Sometimes I want to just try something random in Java but I really can't be bothered to type all the code required to create a new class, handle exceptions and then also do the compile and run.
If I had super fast typing skills or a more concise language I would find much less friction is doing that, this would make my programming time much more educational and make me better in the long run.
To be completely honest these features don't save much time, even though I use them all the time. As you say thinking and debugging do, compiling not so much unless you're working on a very big project.
Writing fast means you can express the idea in your head before you forget exactly how you figured it was going to work. This is the reason I find most compelling to be able to type fairly fast as well as know the keyboard shortcuts for jumping around (for example jump word in VS is ctrl-left/right arrow).
Revelations can fade fast once you start implementing them.
I still don't really "get" the syllable perspective but it seems like it's just a mapping of one stroke (I think my confusion is what constitutes a "stroke") on specialized hardware to several on a qwerty board? So I guess you're limited to the number of keys on a qwerty board for single-point-of-entry commands with vim, but you could always use the specialty keyboard and map the output of those as multi-character vim commands... It seems the main benefit is having those mappings done for you and available system-wide.
As far as I can tell, steno works by mapping a "stroke" (a combination of keys pressed at once -- like a chord on a musical instrument) to a "syllable" which appears to be a chunk of a word for prose but apparently can be any chunk of text for things like programming. I think this is why she recommends a 45$ "gamer's keyboard", most regular keyboards have a limit to the number of simultaneous key presses that will be registered. Also it appears that when using a keyboard for steno you still only use a limited number of keys. From the video it looks like she barely strayed from the home position.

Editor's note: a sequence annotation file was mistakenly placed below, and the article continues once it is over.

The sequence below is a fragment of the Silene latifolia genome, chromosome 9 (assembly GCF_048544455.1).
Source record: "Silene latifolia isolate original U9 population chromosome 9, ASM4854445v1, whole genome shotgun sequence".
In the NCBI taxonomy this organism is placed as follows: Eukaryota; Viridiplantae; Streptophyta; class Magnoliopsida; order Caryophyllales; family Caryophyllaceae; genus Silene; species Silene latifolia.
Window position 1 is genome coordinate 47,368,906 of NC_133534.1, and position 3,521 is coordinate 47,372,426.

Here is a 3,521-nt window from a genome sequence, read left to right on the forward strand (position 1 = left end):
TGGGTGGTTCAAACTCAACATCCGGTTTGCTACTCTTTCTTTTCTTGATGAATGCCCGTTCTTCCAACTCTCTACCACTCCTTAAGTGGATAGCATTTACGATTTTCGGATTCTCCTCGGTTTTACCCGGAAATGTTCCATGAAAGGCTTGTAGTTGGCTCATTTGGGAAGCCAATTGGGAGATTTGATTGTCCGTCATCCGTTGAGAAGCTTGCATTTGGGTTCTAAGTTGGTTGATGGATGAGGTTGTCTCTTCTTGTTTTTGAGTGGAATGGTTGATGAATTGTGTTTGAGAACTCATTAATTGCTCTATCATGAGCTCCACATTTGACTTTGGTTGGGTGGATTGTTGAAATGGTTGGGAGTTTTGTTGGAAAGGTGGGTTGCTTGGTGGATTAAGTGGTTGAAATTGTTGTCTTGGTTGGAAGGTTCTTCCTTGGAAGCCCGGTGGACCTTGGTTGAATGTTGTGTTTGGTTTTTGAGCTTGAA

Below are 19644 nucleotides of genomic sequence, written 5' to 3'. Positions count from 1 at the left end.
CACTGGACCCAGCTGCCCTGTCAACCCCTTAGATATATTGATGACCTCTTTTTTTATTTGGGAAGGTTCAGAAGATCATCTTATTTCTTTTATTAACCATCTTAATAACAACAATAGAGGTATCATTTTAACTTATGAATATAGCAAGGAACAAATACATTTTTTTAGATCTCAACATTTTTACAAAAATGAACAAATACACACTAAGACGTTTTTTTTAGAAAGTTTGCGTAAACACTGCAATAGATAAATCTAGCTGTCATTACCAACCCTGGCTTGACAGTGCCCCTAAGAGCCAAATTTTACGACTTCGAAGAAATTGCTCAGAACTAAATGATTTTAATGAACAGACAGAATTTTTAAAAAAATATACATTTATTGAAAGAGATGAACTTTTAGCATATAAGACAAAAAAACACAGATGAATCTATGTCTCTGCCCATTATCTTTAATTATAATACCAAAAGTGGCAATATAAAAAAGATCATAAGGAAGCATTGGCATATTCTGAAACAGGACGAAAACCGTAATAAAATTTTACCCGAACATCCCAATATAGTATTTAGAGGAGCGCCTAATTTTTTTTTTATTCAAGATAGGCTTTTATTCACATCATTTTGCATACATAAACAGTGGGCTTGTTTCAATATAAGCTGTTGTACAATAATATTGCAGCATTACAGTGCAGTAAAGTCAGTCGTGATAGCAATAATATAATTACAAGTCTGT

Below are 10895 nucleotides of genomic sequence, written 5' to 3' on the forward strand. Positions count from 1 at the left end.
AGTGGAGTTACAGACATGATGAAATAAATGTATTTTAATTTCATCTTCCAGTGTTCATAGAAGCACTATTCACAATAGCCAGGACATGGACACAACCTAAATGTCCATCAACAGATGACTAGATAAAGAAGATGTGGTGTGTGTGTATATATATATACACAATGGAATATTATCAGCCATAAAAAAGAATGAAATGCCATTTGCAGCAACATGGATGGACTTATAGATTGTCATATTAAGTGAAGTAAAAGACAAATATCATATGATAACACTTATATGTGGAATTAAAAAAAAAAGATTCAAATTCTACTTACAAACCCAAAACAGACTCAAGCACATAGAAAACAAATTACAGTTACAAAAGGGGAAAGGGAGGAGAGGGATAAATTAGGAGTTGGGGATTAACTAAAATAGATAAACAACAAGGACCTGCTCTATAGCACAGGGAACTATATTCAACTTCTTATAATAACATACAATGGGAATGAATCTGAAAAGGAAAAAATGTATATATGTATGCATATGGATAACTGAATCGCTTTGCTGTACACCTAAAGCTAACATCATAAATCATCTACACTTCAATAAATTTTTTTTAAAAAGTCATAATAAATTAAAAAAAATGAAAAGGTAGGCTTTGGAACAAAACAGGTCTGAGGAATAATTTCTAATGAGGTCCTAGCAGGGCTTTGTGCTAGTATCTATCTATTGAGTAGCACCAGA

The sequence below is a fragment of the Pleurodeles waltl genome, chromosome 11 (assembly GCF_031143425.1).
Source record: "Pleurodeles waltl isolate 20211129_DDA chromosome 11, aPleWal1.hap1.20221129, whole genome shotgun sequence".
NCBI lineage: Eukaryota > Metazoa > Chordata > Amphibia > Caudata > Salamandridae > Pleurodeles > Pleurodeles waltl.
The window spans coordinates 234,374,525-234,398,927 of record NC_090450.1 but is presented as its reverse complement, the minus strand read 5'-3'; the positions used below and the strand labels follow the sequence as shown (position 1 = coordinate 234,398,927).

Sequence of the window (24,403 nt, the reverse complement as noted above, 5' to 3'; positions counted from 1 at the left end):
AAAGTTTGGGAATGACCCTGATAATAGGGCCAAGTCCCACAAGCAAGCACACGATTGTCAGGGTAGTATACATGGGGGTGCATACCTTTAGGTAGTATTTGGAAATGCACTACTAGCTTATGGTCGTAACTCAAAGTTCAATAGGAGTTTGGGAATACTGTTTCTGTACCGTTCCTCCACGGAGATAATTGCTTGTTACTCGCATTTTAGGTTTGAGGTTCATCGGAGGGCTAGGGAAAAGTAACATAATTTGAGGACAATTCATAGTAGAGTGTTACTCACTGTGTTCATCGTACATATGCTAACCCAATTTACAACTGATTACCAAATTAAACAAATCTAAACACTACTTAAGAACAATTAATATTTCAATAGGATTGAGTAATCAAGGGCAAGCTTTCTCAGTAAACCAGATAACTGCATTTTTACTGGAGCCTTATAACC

Gaming on a keyboard with severe ghosting problems is infuriating, and I'd imagine that steno would be just as painful.
From playing around with it for a few minutes, there's a little bit more to it than that. It auto-inserts spaces between words, but there are some keys which add to the end of the previous word (e.g. one button adds 'es' to words ending in 's' or 's' to other words, or makes a new word if part of another chord). So it isn't a direct one-chord-to-one-string-of-characters mapping.
Thus, steno is not necessary for either of the advantages mentioned. However, it still might be good to have the mindset of using tools like vim-arpeggio more, and steno still might make typing variable names slightly faster.
Edit: "Part of the frustration was that, try as I might, I was never able to make my steno software work effectively with Vim, my favorite text editor."
I wonder why.
But I didn't know anything about steno before today so I'm probably over-simplifying. And it's pretty interesting that plover can work with vim...I'd love to see a blog post or screencast showing how that works.
In-browser demo of the software.
So no, not joking at all. Just talking about a different application.
Perfect text to speech also needs true AI that understand the text it is reading it's context and intention. Reader must understand the message to read properly.